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CSA 2022 Priorities: Cloud & Collaboration

CSA 2022 Priorities: Cloud & Collaboration

Blog Article Published: 12/17/2021

By Jim Reavis, Co-founder and Chief Executive Officer, CSA


This time of year I am often asked to make industry predictions, which I do – poorly. So this time around, I thought I would focus on making predictions about what Cloud Security Alliance will be working on in 2022, I should get at least 50% of it right. Let’s get started!

Zero Trust

This is certainly one of the most hyped terms in our industry. It is not a new term, having been coined by John Kindervag at Forrester in 2010. Even then it was not new, as it described concepts articulated by the Jericho Forum and others much earlier. The idea is that no part of a computer and networking system can be implicitly trusted, including the humans operating it. Therefore, we must put measures in place to provide assurance that the systems and their components are operating appropriately, typically under a “least privilege” model and continuously verified.

My viewpoint is that Zero Trust came roaring back into prominence as the consequences of Work From Home (WFH) began to sink in at the beginning of the pandemic. An example is a security-conscious organization that had office desktop PCs with hardened corporate images and used security tokens for two factor authentication. The security team felt pretty good about the implementation, but then that PC went home and the team realized they needed to contend with a home Wi-Fi system and possibly curious teenagers. The location of the device had been implicitly trusted when it should not have been.

The industry has jumped on the Zero Trust bandwagon and there are a lot of helpful solutions and guidance out there. However, it seems as though we have been confusing the market by too closely correlating Zero Trust with specific technologies and architectures, when what we should be doing is taking a step back and recasting Zero Trust as a philosophy, documenting technology-neutral strategies and methodologies, and then provide a foundation for technology specifics. CSA is developing an initiative that will be launched in January with a mission to create research, training, and professional credentialing and provide a resource center for the community to host any sort of ZT information.

CxO Trust Initiative

This year we launched our program to develop research and training and provide a community for the C-Suite. While CISOs are obviously a major constituency of this group, we are also getting CEOs, CIOs, CFOs, etc., involved to broaden our perspective. We are already seeing some terrific results. We had the team from Starbucks develop a ransomware tabletop exercise that was highly lauded by attendees at our first CxO Trust Summit. We developed a rapid response whitepaper to provide CISA Director Jen Easterly with private sector concerns regarding the US federal government’s cybersecurity roadmap. We constituted an advisory council that has provided excellent recommendations for our CxO research roadmap. In 2022, we expect to hold 4 CxO Trust conferences, deliver multiple research whitepapers and create advisory councils within multiple regions around the world.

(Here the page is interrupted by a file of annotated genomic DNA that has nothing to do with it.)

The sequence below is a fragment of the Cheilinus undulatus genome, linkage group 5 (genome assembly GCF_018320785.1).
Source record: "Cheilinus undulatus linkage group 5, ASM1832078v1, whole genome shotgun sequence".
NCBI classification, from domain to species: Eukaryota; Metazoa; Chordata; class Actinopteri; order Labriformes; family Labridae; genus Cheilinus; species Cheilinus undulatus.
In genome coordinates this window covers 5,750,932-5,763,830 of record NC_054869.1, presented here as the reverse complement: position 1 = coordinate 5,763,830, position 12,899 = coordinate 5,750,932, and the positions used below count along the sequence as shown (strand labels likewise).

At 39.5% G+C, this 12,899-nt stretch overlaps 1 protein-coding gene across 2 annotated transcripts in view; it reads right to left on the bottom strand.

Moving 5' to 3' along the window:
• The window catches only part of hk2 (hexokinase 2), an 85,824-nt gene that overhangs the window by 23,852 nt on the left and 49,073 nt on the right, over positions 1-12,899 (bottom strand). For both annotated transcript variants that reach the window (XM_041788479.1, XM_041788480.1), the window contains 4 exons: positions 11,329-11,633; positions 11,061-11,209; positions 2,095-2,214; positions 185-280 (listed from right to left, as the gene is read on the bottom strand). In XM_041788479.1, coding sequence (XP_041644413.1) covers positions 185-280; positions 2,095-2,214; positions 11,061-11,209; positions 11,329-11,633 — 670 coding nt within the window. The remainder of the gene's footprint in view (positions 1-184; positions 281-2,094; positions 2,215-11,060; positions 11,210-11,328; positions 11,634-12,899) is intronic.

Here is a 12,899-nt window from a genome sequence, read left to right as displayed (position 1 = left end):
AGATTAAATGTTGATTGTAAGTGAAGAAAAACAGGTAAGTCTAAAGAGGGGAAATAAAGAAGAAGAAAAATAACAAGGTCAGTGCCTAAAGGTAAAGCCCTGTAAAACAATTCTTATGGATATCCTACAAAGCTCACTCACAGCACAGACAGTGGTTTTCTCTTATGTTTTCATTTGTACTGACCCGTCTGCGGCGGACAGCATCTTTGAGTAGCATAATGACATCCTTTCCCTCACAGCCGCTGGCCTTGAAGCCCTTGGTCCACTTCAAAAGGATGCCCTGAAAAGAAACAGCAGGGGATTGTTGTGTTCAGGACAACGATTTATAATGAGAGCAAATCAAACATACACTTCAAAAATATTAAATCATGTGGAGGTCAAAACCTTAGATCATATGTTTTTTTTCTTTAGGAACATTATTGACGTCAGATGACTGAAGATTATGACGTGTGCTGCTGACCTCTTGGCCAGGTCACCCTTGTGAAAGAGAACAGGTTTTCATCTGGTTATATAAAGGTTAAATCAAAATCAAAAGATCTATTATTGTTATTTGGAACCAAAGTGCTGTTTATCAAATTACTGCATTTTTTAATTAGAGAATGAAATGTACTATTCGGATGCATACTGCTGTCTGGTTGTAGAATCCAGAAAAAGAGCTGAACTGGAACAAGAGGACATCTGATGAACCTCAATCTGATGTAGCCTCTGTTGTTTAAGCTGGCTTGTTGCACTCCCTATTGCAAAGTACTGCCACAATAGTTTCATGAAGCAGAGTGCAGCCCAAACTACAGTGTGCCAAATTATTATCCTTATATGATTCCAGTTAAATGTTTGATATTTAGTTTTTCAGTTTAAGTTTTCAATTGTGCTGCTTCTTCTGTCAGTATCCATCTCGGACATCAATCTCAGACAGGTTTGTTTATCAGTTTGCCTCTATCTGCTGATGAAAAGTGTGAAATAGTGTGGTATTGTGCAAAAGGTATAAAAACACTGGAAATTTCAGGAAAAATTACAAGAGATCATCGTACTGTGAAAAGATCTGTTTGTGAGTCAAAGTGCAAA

STAR: The World’s Cloud Assurance Ecosystem

Many of you are likely aware of the CSA Security, Trust, Assurance & Risk (STAR) Program, which was initially launched in 2011. Most of you may associate CSA STAR with our online registry on over 1,500 cloud provider security statements. It is the largest such registry in the world and one of the best places to go to begin your cloud provider due diligence. STAR is so compelling that many countries in the world require a STAR listing for cloud providers seeking to provide government cloud services. STAR is actually the most complete and rich ecosystem of tools, training, assessment firms and online information:

We have always provided information about the benefits of STAR and its components to individual cloud providers and customers. In 2022 we will initiate programs to facilitate adoption of the entire ecosystem by larger communities. This will mean STAR for companies within a specific industry. It also will mean STAR for national governments. Not all countries have US-level resources to create a FedRAMP program for cloud assurance. We are very excited to see STAR everywhere!

Top Secret (Sort Of)

We also have some projects in the works that we are not ready to talk about yet, but will challenge much of the status quo in cybersecurity. As technology becomes ever more dynamic, our standards, training, certifications, vulnerability tracking and general knowledge must adapt to a cloud-centric view of cybersecurity.

I hope I can predict that most of you reading this will want to get more involved in Cloud Security Alliance and help us solve the big security problems plaguing our global economy and make this world just a little bit better for all of humanity. CSA has had a lot of successes because of a phenomenal volunteer community from around the world, and I hope to see a lot of you in person next year!

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